PDA

View Full Version : Pool is almost dead.


gxman
07-09-2016, 03:05 PM
West Coast Challenge 10b.

$10K added, 5K 1st, and something like
4K, 3K, 2K, for 2-4th place.

That isn't bad at all for a cheap entry, but
all they could muster is 45 entries.

I understand traveling is expensive, but tournaments in Cali used to easily field 100+ players easy. 45 entries is LOW. Where are the locals?

Texas Carom Club
07-09-2016, 03:11 PM
once diamond starts making 6ft tables,

Str8PoolPlayer
07-09-2016, 03:12 PM
West Coast Challenge 10b.

$10K added, 5K 1st, and something like
4K, 3K, 2K, for 2-4th place.

That isn't bad at all for a cheap entry, but
all they could muster is 45 entries.

I understand traveling is expensive, but tournaments in Cali used to easily field 100+ players easy. 45 entries is LOW. Where are the locals?

Wow, 45 Entries is Shameful for $10k added. Enjoy it Now. It may be the last at Calfiornia Billiards or any other Major Pool Hall in Northern California.

336Robin
07-09-2016, 03:20 PM
45 man field for that kind of prize money is very low even for summer. My question would be who came up with the added money because that person is hurting and you're likely not to see that again. What was the entry fee? From the payouts it should have been around 500 which probably kept a lot of players at bay as well.

West Coast Challenge 10b.

$10K added, 5K 1st, and something like
4K, 3K, 2K, for 2-4th place.

That isn't bad at all for a cheap entry, but
all they could muster is 45 entries.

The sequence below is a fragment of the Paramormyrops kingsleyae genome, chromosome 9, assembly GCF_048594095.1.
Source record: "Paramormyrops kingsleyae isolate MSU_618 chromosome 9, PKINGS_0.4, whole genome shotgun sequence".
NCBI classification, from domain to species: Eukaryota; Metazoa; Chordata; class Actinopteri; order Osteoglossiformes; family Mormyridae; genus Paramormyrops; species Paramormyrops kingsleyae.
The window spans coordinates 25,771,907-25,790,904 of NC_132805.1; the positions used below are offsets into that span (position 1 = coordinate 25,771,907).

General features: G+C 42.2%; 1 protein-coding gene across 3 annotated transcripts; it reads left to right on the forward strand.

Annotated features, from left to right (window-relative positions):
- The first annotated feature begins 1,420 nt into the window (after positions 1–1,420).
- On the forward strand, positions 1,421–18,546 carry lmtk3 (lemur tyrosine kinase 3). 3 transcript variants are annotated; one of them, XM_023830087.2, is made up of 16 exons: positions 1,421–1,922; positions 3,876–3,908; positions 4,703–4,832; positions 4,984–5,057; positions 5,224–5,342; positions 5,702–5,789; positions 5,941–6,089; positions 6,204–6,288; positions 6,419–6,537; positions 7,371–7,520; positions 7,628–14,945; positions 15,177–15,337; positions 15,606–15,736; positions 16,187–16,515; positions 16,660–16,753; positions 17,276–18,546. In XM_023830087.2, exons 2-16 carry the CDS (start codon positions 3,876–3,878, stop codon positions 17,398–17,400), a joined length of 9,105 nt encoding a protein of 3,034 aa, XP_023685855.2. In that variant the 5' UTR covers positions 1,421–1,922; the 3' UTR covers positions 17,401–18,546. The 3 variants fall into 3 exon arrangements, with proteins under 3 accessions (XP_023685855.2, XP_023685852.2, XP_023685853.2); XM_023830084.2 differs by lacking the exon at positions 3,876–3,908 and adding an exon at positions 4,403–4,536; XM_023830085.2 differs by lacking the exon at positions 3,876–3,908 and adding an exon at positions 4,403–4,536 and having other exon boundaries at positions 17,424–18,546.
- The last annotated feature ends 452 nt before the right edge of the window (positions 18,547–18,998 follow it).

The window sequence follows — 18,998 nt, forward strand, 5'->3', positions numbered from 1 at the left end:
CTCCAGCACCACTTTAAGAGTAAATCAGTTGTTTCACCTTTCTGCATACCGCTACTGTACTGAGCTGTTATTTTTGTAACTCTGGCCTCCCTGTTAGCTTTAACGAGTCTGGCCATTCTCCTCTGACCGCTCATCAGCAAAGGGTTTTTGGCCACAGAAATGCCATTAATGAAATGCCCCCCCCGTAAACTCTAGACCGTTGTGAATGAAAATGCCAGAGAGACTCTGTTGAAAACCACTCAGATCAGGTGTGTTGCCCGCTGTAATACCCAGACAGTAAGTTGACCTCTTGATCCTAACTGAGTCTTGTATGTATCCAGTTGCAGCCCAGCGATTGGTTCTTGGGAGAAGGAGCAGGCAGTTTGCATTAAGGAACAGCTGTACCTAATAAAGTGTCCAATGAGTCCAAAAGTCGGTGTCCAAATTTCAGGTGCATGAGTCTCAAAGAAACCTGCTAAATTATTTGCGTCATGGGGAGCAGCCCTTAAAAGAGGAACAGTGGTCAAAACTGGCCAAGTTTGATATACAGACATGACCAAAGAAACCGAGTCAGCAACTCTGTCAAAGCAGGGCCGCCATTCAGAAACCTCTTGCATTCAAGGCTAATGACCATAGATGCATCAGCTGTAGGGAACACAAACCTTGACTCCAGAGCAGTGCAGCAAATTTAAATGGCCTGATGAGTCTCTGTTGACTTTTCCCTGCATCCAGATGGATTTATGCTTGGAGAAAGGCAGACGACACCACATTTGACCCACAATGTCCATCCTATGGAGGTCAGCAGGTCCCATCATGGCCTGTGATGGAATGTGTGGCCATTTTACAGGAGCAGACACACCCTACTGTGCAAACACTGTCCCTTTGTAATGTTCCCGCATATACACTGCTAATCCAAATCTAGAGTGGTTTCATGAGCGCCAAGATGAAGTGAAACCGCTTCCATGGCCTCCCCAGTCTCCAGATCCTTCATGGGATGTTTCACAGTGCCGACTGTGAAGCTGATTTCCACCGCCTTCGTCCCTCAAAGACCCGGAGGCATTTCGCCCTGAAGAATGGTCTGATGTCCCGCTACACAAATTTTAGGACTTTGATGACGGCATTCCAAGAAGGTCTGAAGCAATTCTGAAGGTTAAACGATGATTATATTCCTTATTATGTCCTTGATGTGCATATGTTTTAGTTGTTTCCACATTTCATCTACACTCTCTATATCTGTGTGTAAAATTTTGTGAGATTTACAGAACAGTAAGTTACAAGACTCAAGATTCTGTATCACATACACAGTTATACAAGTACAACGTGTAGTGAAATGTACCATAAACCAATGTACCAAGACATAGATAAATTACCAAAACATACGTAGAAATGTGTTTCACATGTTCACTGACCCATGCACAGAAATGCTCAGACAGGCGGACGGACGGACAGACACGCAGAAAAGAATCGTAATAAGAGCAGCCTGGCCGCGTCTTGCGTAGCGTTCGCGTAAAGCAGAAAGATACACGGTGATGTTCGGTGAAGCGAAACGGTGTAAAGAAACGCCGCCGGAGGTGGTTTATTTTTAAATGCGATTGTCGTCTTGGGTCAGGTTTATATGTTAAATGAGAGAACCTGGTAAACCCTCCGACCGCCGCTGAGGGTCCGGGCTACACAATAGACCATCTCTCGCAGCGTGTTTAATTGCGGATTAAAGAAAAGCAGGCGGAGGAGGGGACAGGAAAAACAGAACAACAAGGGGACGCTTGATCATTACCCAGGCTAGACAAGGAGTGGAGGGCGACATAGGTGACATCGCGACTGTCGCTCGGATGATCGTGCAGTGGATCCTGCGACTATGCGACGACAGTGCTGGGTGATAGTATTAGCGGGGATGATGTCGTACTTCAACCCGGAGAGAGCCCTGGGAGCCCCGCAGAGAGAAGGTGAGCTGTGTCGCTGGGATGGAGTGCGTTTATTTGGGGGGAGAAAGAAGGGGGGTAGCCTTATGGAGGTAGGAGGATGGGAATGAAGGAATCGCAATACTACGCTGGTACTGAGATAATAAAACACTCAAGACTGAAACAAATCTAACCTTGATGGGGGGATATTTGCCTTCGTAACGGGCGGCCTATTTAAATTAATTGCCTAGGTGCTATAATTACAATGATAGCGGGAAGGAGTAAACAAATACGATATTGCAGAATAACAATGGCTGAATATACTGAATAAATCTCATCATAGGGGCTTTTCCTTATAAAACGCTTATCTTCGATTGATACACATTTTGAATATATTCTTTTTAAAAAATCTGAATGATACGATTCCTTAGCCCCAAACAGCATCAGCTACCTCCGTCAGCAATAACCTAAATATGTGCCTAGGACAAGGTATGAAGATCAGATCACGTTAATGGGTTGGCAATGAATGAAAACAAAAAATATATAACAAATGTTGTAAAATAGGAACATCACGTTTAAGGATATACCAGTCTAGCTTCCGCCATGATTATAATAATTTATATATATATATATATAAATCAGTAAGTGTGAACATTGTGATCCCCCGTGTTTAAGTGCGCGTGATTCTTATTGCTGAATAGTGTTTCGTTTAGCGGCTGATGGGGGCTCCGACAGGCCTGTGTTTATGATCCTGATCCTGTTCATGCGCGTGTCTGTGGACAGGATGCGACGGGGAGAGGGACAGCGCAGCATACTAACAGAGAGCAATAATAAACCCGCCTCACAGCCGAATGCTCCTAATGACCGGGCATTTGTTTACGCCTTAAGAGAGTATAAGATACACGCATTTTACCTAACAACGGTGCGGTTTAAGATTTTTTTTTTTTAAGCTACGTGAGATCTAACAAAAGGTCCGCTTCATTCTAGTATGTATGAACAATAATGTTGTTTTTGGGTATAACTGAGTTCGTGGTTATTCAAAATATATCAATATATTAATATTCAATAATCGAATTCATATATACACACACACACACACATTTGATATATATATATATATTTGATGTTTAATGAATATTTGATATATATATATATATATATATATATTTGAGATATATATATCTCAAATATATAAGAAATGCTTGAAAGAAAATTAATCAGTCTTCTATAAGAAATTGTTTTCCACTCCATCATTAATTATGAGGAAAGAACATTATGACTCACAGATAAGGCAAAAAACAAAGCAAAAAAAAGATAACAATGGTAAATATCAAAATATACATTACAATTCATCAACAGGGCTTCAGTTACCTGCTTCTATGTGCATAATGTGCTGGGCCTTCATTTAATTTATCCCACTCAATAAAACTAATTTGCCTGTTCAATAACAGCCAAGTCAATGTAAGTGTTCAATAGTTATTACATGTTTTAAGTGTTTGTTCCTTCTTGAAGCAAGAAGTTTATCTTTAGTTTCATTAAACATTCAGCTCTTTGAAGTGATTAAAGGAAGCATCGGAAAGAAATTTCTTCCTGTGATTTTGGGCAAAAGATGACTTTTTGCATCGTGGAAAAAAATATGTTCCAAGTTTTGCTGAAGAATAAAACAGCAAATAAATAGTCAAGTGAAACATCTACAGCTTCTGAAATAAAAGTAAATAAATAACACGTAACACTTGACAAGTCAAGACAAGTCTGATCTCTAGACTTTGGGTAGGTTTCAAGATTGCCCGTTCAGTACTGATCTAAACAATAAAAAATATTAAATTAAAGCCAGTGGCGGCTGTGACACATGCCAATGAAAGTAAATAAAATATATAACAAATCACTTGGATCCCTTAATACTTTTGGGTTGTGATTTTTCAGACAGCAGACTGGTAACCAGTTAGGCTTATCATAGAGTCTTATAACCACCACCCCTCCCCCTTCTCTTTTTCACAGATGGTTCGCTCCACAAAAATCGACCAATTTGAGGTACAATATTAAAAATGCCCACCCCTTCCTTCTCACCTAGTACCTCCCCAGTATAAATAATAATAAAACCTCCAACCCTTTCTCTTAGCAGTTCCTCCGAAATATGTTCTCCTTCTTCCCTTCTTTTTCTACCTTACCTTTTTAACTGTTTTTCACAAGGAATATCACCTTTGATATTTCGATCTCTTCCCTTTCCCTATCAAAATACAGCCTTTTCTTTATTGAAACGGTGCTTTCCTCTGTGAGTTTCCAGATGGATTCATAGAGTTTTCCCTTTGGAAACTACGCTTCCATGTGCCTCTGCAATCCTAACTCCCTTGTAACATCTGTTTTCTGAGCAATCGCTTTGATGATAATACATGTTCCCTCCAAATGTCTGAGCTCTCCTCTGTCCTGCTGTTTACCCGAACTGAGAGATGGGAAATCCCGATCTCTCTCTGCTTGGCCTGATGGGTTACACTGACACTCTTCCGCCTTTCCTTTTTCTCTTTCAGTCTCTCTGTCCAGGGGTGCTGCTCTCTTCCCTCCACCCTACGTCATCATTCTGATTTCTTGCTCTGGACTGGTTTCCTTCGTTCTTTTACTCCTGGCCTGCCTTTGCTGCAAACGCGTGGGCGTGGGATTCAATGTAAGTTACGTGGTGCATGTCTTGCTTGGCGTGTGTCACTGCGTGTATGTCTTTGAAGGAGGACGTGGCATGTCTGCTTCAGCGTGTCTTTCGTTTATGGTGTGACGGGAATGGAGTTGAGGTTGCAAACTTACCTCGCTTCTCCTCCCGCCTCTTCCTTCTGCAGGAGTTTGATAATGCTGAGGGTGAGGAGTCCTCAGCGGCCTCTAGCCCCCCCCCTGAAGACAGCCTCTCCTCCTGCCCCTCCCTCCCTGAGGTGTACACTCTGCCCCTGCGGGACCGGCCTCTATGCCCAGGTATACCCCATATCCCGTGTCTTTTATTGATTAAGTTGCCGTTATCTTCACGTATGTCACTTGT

I understand traveling is expensive, but tournaments in Cali used to easily field 100+ players easy. 45 entries is LOW. Where are the locals?

gxman
07-09-2016, 03:26 PM
$125 entry. Mosconi cup points too.

westcoast
07-09-2016, 03:28 PM
Many of the east coast guys aren't here and some haven't signed up for the Vegas tourneys either. Sponsors don't feel like footing the bill or something?

Johnnyt
07-09-2016, 04:07 PM
No tour, no player sponsors, very few stake horses left, the best players are from out of the U.S., and most of the purse money goes out of the country. Prices for air fare, hotel/motels, food have sky rocketed. Pool has just been hanging on a thread for many years now. No TV or Legal Gambling. No young kids want to learn the game. Dead is about right. Johnnyt

sixpack
07-09-2016, 04:08 PM
Also it started on Friday. Many had to work.

robsnotes4u
07-09-2016, 04:18 PM
I heard on the stream a lot went to the funeral of Brenden Crockket


Sent from my iPhone using Tapatalk

JoeyA
07-09-2016, 04:44 PM
I'm not saying that this is the fault of the promoter of this event but I think promoters should be using social media like Facebook to advertise their events. I'm not talking about putting out a flyer on their webpage and just leaving it hang there.

Promoters have to promote and that means work. Some don't want to do the work and the results are what they are.

Some of the live streamers do a good job of promoting the events they are streaming while others seem to think that if I stream it, they will watch. That isn't true either.

I think promoting a pool event is a lot more work than most people want to do.

JoeyA

BmoreMoney
07-09-2016, 05:02 PM
also it started on friday. Many had to work.

players???????

Cameron Smith
07-09-2016, 05:03 PM
I never would have known of this event if it had not shown up on my YouTube feed. When the one pocket finished, I didn't know there would be a 10 ball event today. They might have mentioned it over commentary, but I had the sound off.

More than a few pro tournaments come and go and I never know about them.

336Robin
07-09-2016, 05:30 PM
Since numbers of competitive players are lower anything you do has to consistent and over a long time. We used to have several tour directors in NC. Now were down to 1 and he has to travel over a wide area but he's been consistent and he continues to draw interest.

The accomplished player is on the decrease that is for sure and its become very telling the last 3 yrs.